Spontaneity, Poetry, & Sex
Dear Unknown Friends:
Here is the conclusion of Poetry and Spontaneity, a 1949 lecture in which Eli Siegel illustrates, with might, humor, scholarship, vividness, the principle at the basis of Aesthetic Realism: "All beauty is a making one of opposites, and the making one of opposites is what we are going after in ourselves." We print too part of a paper by art director and Aesthetic Realism associate Harvey Spears, from an Aesthetic Realism public seminar of this month titled "The Power Men & Women Want—What Makes It Right or Wrong?"
Mr. Spears writes about sex. And the fact that Aesthetic Realism understands that confusing, captivating, and tormenting subject and makes possible pride and kindness about it, I consider one of the biggest, most merciful happenings in the history of civilization.
Let us take the author of the poem Mr. Siegel speaks of in this final section of Poetry and Spontaneity: Matthew Arnold (1822-88). The poetry of Arnold, while thoughtful, graceful, is passionate too—including about love, and bodily love. Yet there is enough in his writing to show that he mistrusted sex—and it wasn’t because he was a Victorian. In "Absence," one of the poems concerning the lady he calls Marguerite, there is this quatrain, written when Arnold was in his 20s:
I struggle towards the light; and ye,
Once-longed-for storms of love!
If with the light ye cannot be,
I bear that ye remove.
These lines are about the fact that there was something large Matthew Arnold wanted to see. He felt the world, particularly the world as culture, was something he should know truly; here he calls that possibility of true knowledge "the light." He had wanted the "storms of love," a sweeping intensity, including bodily intensity. But he felt that what happened when his body was close to Marguerite's did not encourage the knowledge he was after—in fact, was against it. Therefore, he says, it is right that this bodily stir not be: "I bear that ye remove."
Matthew Arnold did not know—as last week I said W.B. Yeats didn’t—what made him feel bad about love, about sex. That is what Harvey Spears writes about here. So I say swiftly: the thing making Arnold feel that sex did not go along with thought about literature, and education, and justice to people in England, is described by this Aesthetic Realism principle—"The greatest danger or temptation of man is to get a false importance or glory from the lessening of things not himself; which lessening is Contempt."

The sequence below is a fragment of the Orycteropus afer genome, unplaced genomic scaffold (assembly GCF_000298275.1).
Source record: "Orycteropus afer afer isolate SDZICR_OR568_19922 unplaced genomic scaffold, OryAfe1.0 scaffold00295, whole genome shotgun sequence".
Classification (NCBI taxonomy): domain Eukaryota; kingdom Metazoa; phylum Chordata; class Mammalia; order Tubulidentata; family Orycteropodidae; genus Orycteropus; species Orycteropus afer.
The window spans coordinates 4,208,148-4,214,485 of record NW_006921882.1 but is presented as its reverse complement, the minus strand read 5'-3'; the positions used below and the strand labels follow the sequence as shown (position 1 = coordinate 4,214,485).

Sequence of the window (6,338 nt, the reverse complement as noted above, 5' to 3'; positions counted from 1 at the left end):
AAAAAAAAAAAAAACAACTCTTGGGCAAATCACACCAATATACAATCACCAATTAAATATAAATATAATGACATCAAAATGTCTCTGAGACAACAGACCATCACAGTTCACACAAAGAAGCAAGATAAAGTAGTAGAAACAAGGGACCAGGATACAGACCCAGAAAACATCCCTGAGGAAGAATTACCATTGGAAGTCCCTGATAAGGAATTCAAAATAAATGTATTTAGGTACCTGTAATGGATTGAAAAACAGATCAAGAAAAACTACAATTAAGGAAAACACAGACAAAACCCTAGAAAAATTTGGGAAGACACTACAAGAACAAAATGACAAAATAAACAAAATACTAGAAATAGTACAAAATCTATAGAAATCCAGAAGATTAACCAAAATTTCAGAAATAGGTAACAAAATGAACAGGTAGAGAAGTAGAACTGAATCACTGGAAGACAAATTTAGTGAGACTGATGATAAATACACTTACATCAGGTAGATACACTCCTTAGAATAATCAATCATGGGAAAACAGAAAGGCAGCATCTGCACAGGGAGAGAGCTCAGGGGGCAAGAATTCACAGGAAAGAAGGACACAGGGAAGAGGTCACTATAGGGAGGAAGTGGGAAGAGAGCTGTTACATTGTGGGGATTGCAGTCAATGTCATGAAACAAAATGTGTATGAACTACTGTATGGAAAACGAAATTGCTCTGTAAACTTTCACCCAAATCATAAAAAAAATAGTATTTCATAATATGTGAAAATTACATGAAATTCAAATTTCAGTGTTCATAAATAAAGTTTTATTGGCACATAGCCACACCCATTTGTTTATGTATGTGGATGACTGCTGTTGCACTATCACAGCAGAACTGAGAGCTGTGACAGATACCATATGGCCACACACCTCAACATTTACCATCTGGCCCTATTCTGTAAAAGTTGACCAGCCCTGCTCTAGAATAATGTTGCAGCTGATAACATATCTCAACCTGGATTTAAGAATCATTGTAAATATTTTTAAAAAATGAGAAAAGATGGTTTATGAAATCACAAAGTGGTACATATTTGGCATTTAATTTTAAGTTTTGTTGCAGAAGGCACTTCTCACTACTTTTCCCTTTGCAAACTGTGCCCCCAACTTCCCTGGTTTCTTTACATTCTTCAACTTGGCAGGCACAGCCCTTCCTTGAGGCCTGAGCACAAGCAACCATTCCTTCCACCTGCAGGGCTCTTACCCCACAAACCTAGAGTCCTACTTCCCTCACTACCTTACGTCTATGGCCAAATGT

Sex has been tremendously usable for contempt: to get rid of a world that seems to question us, and turn reality and a human being into something that exists to please us, focus on us, be ruled by us. Contempt, Mr. Siegel has explained, is the only thing making sex immoral. What made Arnold so uneasy about those "storms of love" was the contempt they included.
One of the important critical writings in English is his 1880 essay on Keats, because of the meeting in it of discernment and large feeling. Yet in that essay, so honoring of Keats, there is a place where Arnold is churlish and, I believe, deeply uncomfortable. He quotes a love letter of Keats to Fanny Brawne, and describes it chidingly as having "the abandonment of all reticence and all dignity .... It has in its relaxed self-abandonment something underbred and ignoble." Keats certainly could have seen Miss Brawne better. But I believe that Arnold’s repugnance was really caused by his own despair: his feeling that to let oneself go as to love, to be in a terrific organic stir, had with it something that was against the large seeing, the kind seeing, he hoped for.
Matthew Arnold would have been grateful, enormously, for the knowledge Harvey Spears presents in this TRO. He would have had the gratitude I have for learning from Mr. Siegel that the purpose of sex is to like the world itself through a cherished representative of reality. He longed to know that sex has to be, and can be, good will, "the desire to have something else stronger and more beautiful, for this desire makes oneself stronger and more beautiful" (TRO 121).
Eli Siegel was the critic who understood Matthew Arnold. He spoke of a central theme in Arnold’s work: the idea that we do not know a person we are close to and are not known by that person. Mr. Siegel said that this situation, which deeply torments everyone, was something Arnold felt more with keenness and awareness than most people. I think he felt too: having one’s body palpitatingly proximate to another’s while feeling one’s mind was not seen by that person, as one didn’t see that person’s mind—this made for a rift that was unbearable. He would have rejoiced to learn from Aesthetic Realism that sex—every moment, touch, happening of it—should stand for our desire to know a person in all his or her fulness.
Then sex, with all its powerful spontaneity, would have exactness. That means it would be like poetry, not against it. How beautiful Aesthetic Realism is, Eli Siegel was—in their understanding of art at its grandest, life at its most confusing!